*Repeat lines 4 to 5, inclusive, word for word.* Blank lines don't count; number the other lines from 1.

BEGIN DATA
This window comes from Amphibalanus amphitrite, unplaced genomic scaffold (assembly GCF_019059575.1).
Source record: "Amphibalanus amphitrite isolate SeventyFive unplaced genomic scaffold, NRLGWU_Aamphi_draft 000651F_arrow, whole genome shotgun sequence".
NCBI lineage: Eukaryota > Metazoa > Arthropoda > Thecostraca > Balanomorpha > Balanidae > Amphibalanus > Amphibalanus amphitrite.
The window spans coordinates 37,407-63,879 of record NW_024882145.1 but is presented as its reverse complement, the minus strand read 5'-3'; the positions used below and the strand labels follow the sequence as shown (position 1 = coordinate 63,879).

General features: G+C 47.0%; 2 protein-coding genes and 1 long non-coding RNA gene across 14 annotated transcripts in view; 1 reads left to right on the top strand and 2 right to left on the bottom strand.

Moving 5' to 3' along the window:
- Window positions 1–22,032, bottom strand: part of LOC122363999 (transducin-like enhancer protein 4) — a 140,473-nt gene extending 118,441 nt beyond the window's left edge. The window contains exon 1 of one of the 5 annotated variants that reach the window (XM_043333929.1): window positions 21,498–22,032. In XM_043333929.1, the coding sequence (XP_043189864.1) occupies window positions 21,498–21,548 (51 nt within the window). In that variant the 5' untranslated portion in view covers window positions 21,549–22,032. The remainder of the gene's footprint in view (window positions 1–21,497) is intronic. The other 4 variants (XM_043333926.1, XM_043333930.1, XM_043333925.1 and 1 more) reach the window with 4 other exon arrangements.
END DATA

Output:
The window spans coordinates 37,407-63,879 of record NW_024882145.1 but is presented as its reverse complement, the minus strand read 5'-3'; the positions used below and the strand labels follow the sequence as shown (position 1 = coordinate 63,879).

General features: G+C 47.0%; 2 protein-coding genes and 1 long non-coding RNA gene across 14 annotated transcripts in view; 1 reads left to right on the top strand and 2 right to left on the bottom strand.